In this blog from the Annals of Aberdeen*, I’m going back to the very start of that document to discover about the city’s very earliest days, where I found out how the thread of history that runs through the centuries is still evident in buildings and places in the modern city today and, in the process, learned a lot of information about the city of which I had previously been unaware.
Although the site was settled by hunter-gatherers around 6000 BC, and the Romans were also here in the first century AD, present-day Aberdeen was originally the parish of St Nicholas, but the actual date of its founding “being very remote cannot be ascertained.” There is evidence of a church in what we now know as Old Aberdeen from around 580, reputedly founded by St Machar. Legend tells how God (or St Columba) told Machar to establish a church where a river bends into the shape of a bishop’s crosier before flowing to the sea. The river Don does indeed bend in just such a fashion just below where the cathedral stands today.
You have to have a far greater knowledge of ecclesiastical history than I do to understand some of the language used in the Annals. For example, they tell us that, “The vicar of St Nicholas was generally the sixth prebendary of the cathedral; but it appears, from the cartulary of the church, that, on some occasions, a prebendary of another cathedral had been preferred to that dignity: for we find, in the year 1519, that John Dingwall, prothonotary and archdeacon of Caithness, filled the office of vicar of Aberdeen.”** Of course, we still have the historic Kirk of St Nicholas in the city centre. There is a papal document from 1151 that refers to a church on this site and the reason that St Nicholas was chosen is that the city’s proximity to the sailor in a storm.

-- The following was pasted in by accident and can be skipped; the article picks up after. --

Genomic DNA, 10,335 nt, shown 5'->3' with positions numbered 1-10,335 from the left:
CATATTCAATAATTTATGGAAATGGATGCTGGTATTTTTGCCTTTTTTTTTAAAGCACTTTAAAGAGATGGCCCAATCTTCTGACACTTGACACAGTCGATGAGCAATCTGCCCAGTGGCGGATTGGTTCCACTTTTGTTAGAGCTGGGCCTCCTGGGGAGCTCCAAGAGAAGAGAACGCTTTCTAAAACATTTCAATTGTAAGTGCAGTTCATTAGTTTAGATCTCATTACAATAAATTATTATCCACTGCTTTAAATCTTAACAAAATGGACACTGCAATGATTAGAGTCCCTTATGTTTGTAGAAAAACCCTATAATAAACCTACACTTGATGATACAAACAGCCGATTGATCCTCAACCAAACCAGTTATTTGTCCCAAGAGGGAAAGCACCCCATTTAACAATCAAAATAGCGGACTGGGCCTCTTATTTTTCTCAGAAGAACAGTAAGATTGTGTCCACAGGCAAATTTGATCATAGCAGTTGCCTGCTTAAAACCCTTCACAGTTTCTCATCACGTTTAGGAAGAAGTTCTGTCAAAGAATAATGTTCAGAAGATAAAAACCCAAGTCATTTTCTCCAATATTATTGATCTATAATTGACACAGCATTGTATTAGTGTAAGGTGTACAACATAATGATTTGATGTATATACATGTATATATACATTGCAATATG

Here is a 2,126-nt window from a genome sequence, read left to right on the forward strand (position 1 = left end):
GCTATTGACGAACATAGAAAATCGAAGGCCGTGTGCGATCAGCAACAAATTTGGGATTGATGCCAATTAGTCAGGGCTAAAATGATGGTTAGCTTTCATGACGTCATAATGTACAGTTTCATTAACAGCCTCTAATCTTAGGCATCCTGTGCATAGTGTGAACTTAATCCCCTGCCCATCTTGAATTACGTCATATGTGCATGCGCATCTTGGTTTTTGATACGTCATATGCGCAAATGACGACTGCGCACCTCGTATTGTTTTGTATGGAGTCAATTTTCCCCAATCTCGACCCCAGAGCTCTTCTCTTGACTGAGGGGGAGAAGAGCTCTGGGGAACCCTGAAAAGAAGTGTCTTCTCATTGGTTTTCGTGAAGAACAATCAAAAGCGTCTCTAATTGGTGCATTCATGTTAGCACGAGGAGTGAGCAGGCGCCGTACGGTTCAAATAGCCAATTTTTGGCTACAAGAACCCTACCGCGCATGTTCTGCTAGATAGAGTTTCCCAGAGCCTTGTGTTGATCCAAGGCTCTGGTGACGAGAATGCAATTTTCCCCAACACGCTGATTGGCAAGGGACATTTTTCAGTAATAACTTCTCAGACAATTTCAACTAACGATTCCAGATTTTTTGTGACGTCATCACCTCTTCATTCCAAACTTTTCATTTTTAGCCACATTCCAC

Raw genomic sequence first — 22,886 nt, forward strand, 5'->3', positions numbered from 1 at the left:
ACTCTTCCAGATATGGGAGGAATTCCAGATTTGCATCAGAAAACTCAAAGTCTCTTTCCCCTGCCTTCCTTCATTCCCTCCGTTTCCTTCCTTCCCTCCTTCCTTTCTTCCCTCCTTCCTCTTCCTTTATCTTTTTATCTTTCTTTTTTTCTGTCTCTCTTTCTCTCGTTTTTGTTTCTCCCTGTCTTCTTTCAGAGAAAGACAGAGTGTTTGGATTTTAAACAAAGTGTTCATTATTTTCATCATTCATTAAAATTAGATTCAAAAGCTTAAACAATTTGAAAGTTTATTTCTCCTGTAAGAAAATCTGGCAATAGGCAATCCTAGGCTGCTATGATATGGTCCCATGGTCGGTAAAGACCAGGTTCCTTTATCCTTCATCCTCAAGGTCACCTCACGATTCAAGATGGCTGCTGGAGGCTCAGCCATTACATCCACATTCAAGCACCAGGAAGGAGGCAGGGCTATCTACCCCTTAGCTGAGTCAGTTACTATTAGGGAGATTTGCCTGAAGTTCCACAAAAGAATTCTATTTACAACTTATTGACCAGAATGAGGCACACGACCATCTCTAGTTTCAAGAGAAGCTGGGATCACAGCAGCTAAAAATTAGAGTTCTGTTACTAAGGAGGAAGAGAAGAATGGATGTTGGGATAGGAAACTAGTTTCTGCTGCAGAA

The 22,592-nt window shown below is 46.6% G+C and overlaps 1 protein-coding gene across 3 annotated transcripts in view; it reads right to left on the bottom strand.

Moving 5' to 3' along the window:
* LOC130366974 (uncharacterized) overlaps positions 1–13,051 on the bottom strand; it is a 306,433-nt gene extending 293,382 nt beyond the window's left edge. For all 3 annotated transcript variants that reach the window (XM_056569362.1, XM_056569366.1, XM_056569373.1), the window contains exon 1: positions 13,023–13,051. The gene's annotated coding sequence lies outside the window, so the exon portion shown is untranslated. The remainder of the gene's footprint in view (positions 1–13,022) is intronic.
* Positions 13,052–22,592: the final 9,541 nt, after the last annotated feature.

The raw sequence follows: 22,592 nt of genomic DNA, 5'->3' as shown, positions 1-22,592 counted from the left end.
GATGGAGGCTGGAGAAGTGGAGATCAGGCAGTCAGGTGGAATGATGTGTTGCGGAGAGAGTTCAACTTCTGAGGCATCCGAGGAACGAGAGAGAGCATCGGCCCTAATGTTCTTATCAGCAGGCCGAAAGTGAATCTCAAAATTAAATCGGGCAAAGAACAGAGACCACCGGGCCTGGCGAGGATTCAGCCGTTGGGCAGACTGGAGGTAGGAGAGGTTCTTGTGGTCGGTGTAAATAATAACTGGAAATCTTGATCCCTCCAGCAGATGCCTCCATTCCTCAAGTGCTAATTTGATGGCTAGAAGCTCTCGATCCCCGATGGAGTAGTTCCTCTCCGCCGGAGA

The first vicar of Aberdeen is the man who we have to thank for what is now the oldest building in the city. His name was John de Kyngorne and he “fixed his principal residence at Kirktown of Seaton, in the parish of Saint Machar, about a mile distant from Aberdeen, where there was a small church dedicated to St Macarius, (Machar) and where he erected a lodging, afterwards dignified with the name of the bishop’s palace. One of his successors, of the same name, commenced the erection of a cathedral only about the year 1357, on the site of the old church, which was demolished. Hence this place, having become the seat of the bishop, was distinguished as the city of Aberdeen and, in subsequently ages, was known by the name Old Aberdeen.”
St Machar’s Cathedral still stands, with some of its stones dating back to the thirteenth century, but one of the (many) things I didn’t know until I researched this, was that when William Wallace was hung, drawn and quartered, one of his ‘quarters’ was sent to Aberdeen and it’s now (or at least his left arm) reputedly buried in one of the walls of the Cathedral.
Julie Skinner, Resourcing and Benefits Specialist, RGU
* a historical record of the city from late 13th to early 19th centuries, available online if you wish to explore it further.
** For your information (and mine, because I had to look it up) a ‘prebendary’ is an ecclesiastic attached to a cathedral, a cartulary is a collection or list of documents and a prothonotary is simply a principal clerk.